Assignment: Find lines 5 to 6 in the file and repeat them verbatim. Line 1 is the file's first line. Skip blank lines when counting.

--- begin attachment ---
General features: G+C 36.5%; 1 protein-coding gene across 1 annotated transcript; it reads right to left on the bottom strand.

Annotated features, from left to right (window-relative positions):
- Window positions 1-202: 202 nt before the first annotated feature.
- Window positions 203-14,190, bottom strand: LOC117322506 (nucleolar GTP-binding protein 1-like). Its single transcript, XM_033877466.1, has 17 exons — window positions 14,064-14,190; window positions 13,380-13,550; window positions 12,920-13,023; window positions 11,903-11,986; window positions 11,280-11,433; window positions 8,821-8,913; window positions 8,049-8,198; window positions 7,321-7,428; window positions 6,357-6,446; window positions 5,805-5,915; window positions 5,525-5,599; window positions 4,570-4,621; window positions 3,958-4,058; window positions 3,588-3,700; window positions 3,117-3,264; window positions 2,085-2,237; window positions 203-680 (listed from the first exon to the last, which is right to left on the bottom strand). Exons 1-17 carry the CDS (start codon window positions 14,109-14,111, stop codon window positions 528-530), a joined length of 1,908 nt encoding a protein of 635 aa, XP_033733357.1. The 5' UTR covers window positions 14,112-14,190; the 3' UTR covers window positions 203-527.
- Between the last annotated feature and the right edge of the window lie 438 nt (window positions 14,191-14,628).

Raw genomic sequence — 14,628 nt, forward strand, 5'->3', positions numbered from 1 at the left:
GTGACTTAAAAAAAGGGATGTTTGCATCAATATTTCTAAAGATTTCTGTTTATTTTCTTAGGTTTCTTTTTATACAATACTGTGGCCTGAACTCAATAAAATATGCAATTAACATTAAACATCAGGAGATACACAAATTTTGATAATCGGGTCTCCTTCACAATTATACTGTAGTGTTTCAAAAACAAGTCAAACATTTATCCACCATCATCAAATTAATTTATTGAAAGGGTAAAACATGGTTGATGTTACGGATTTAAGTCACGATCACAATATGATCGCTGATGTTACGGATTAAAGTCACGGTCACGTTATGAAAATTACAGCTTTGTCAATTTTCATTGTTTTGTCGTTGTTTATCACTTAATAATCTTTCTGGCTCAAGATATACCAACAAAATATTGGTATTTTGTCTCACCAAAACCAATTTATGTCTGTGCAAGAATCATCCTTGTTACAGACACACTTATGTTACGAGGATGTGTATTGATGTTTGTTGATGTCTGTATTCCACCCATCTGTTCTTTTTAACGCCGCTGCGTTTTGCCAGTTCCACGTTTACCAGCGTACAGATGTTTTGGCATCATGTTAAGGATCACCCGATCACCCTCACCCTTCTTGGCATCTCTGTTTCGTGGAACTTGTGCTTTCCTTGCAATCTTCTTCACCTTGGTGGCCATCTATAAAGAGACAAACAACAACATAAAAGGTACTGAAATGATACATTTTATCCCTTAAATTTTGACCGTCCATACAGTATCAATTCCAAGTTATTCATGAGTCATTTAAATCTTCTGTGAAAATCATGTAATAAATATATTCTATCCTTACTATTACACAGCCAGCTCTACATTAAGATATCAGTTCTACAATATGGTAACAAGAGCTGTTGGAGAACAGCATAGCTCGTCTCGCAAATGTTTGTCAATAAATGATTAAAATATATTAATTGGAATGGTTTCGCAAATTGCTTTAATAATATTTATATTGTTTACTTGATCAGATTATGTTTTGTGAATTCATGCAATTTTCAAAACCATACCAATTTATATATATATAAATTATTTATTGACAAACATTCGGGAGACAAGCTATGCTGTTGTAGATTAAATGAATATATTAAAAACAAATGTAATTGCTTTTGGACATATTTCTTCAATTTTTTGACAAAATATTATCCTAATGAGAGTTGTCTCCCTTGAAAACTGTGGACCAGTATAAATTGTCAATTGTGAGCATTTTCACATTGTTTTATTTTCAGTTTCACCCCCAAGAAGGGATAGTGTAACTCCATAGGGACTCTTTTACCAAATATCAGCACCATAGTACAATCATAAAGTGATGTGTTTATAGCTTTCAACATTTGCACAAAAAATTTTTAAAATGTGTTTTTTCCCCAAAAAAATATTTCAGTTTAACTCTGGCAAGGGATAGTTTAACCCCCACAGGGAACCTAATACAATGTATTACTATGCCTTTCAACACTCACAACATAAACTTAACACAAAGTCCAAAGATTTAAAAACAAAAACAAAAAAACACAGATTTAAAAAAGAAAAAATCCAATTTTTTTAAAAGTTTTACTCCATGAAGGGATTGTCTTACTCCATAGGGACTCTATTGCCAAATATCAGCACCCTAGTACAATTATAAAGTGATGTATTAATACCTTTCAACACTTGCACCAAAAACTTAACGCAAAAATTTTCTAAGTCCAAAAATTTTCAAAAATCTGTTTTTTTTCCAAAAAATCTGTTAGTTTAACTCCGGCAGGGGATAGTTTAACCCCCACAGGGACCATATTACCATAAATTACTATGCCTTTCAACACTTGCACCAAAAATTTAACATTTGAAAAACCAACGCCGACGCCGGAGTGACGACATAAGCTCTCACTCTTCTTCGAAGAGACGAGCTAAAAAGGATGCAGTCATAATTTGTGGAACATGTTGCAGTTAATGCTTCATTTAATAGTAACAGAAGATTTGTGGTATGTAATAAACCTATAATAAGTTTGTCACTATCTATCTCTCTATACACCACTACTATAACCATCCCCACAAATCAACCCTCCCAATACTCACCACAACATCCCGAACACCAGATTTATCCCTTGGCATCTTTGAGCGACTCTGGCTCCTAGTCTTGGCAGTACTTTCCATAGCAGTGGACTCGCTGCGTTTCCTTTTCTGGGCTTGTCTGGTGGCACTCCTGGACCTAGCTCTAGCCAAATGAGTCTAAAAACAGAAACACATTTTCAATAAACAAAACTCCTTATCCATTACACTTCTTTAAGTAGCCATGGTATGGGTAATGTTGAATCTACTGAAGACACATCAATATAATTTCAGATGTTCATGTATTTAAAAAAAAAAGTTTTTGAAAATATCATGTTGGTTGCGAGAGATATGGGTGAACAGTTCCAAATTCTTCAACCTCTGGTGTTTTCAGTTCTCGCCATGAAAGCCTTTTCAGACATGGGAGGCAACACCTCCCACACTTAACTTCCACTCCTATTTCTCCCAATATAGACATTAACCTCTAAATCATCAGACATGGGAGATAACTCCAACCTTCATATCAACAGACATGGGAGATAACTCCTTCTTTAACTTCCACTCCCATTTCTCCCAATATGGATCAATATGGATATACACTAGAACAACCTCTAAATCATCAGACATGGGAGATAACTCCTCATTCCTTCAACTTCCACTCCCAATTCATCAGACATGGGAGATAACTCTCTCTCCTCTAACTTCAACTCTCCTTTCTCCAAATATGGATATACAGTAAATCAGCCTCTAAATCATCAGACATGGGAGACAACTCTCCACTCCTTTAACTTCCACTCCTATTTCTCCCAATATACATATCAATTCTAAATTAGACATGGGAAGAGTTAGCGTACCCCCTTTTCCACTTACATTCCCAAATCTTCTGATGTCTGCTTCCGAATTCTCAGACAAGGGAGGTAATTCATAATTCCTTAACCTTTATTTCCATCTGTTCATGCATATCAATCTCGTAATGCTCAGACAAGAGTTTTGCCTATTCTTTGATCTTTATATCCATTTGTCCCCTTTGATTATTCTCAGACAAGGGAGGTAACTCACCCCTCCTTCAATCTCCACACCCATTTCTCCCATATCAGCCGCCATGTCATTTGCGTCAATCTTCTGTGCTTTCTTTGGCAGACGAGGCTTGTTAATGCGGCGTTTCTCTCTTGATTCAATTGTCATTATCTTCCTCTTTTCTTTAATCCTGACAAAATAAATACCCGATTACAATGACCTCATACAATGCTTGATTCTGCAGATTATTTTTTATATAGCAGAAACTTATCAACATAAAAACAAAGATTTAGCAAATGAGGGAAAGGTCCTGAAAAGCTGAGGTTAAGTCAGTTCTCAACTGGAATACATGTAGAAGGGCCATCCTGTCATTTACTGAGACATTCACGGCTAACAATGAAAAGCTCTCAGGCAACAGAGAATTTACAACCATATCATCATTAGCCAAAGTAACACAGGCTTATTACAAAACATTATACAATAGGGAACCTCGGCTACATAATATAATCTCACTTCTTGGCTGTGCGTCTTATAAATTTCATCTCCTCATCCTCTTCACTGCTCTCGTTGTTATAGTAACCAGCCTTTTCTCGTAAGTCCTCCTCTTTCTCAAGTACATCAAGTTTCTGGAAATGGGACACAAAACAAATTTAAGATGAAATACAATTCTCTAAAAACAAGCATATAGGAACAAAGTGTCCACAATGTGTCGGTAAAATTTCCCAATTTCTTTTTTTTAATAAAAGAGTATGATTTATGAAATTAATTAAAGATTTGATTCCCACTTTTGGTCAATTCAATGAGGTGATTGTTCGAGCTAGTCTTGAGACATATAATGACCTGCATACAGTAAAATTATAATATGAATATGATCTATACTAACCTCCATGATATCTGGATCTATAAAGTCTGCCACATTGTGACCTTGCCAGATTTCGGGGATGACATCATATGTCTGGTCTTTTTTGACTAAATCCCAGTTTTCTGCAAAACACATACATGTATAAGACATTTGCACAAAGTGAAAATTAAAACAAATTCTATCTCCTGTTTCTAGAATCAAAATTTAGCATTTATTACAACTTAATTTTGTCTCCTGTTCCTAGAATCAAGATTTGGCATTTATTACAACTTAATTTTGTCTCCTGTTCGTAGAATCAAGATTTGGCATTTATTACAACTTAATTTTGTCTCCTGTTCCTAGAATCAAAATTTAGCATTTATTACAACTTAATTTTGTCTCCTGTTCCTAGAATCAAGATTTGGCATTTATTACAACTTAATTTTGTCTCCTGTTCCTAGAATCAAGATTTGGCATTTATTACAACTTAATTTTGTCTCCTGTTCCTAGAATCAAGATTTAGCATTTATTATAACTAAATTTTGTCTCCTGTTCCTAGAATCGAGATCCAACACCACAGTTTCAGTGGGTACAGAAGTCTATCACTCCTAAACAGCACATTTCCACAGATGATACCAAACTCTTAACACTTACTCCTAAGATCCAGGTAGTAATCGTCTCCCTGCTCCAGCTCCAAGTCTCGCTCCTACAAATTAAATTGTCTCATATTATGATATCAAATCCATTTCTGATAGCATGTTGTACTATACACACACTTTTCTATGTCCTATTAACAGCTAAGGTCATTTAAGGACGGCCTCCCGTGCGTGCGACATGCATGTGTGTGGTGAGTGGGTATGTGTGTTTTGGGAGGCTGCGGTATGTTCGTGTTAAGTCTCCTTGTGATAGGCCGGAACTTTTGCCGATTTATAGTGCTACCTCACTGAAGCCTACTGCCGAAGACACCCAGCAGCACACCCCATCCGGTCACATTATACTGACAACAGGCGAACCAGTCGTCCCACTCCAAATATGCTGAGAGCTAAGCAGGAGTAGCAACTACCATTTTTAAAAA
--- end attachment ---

- Between the last annotated feature and the right edge of the window lie 438 nt (window positions 14,191-14,628).

Raw genomic sequence — 14,628 nt, forward strand, 5'->3', positions numbered from 1 at the left: